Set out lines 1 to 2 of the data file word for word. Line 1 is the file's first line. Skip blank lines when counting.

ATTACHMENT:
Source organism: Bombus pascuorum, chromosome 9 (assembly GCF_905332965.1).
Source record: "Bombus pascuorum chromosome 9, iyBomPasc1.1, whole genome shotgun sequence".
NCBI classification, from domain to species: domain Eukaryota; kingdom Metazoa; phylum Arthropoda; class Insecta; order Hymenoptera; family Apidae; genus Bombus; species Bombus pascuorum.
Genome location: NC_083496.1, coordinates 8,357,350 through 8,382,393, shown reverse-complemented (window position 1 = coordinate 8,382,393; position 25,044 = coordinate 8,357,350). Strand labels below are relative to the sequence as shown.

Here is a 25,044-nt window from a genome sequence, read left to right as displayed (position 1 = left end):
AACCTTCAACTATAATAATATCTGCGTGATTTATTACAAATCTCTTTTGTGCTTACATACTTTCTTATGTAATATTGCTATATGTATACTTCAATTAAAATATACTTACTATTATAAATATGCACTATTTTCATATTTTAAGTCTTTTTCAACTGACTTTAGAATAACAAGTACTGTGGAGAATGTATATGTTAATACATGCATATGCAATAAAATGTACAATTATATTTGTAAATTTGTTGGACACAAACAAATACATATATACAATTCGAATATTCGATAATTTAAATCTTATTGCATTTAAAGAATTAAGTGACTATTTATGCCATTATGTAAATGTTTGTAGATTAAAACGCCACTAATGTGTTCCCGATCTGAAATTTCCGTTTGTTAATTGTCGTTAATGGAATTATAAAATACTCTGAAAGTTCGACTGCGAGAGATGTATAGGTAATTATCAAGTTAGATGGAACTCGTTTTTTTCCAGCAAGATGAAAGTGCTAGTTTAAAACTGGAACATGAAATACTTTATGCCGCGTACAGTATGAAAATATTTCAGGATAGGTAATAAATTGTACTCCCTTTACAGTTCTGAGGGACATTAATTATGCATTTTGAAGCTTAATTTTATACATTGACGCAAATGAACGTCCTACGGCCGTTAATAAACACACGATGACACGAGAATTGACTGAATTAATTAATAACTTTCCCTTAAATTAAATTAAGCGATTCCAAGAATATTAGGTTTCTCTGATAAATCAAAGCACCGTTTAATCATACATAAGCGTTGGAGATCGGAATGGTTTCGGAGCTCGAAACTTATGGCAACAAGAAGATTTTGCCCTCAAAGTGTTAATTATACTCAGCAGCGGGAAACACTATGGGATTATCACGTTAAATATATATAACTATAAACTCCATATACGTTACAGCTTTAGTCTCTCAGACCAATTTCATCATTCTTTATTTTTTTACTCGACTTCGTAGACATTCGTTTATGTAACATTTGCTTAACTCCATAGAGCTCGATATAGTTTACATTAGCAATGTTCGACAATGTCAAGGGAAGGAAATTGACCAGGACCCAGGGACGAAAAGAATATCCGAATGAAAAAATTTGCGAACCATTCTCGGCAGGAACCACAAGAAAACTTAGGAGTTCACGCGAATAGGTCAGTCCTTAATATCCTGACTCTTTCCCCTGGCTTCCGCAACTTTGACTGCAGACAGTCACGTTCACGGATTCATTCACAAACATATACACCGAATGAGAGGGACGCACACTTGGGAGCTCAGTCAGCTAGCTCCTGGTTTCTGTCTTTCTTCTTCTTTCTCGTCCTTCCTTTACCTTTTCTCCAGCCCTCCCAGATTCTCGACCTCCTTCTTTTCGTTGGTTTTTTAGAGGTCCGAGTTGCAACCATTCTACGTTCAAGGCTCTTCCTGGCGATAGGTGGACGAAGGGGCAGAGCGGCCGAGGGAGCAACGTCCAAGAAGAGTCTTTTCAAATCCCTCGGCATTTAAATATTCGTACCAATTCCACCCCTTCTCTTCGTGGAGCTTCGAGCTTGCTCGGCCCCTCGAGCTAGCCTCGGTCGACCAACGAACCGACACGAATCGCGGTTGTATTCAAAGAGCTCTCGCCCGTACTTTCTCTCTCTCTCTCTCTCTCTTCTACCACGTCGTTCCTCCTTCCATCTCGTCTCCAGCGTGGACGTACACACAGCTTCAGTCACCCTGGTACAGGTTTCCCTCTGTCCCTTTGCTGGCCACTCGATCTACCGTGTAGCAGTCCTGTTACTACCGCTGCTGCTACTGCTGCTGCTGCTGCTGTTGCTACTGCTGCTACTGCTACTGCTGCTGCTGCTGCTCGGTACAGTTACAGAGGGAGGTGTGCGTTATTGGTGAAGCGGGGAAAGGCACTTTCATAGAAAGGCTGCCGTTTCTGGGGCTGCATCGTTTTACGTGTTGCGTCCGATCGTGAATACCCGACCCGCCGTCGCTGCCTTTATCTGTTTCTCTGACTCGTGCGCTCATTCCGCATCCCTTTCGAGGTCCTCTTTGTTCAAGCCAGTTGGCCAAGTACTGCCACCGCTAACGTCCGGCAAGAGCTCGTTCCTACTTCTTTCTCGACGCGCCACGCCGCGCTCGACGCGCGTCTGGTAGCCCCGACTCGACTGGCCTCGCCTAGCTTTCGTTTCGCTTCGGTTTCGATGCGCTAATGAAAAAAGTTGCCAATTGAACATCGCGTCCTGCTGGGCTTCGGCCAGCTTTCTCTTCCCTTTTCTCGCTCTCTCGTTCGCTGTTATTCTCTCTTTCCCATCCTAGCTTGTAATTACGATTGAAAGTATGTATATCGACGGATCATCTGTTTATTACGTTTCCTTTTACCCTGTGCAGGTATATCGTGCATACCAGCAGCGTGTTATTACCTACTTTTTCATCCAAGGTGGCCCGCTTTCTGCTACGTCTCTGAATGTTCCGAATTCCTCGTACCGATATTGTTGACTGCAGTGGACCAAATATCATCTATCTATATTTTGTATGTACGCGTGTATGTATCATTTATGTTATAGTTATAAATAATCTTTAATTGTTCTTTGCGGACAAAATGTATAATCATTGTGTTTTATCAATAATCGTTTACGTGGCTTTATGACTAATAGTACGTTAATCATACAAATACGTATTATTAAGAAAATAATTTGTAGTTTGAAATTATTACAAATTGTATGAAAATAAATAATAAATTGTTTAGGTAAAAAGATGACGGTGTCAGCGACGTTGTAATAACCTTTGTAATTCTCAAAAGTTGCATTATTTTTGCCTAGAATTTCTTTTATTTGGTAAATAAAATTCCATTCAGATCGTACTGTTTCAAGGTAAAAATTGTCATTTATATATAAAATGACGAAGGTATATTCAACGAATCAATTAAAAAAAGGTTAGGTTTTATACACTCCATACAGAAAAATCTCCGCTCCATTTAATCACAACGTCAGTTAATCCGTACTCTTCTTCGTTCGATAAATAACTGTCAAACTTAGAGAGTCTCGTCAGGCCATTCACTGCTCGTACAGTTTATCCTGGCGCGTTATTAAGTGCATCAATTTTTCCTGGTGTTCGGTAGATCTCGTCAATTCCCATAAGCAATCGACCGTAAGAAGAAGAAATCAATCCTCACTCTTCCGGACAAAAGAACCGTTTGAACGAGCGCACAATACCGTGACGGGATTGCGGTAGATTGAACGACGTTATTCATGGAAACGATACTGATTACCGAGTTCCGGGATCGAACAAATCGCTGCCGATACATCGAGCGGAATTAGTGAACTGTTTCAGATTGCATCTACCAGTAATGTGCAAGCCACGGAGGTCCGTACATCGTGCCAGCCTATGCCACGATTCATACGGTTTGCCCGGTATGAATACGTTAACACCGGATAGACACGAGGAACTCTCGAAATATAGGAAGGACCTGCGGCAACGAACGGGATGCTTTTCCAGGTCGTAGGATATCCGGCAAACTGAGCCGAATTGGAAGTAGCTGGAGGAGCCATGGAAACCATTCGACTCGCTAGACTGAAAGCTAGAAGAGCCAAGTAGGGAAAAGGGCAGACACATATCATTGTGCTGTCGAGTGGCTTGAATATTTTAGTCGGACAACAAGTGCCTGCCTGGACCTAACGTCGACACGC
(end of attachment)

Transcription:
Source organism: Bombus pascuorum, chromosome 9 (assembly GCF_905332965.1).
Source record: "Bombus pascuorum chromosome 9, iyBomPasc1.1, whole genome shotgun sequence".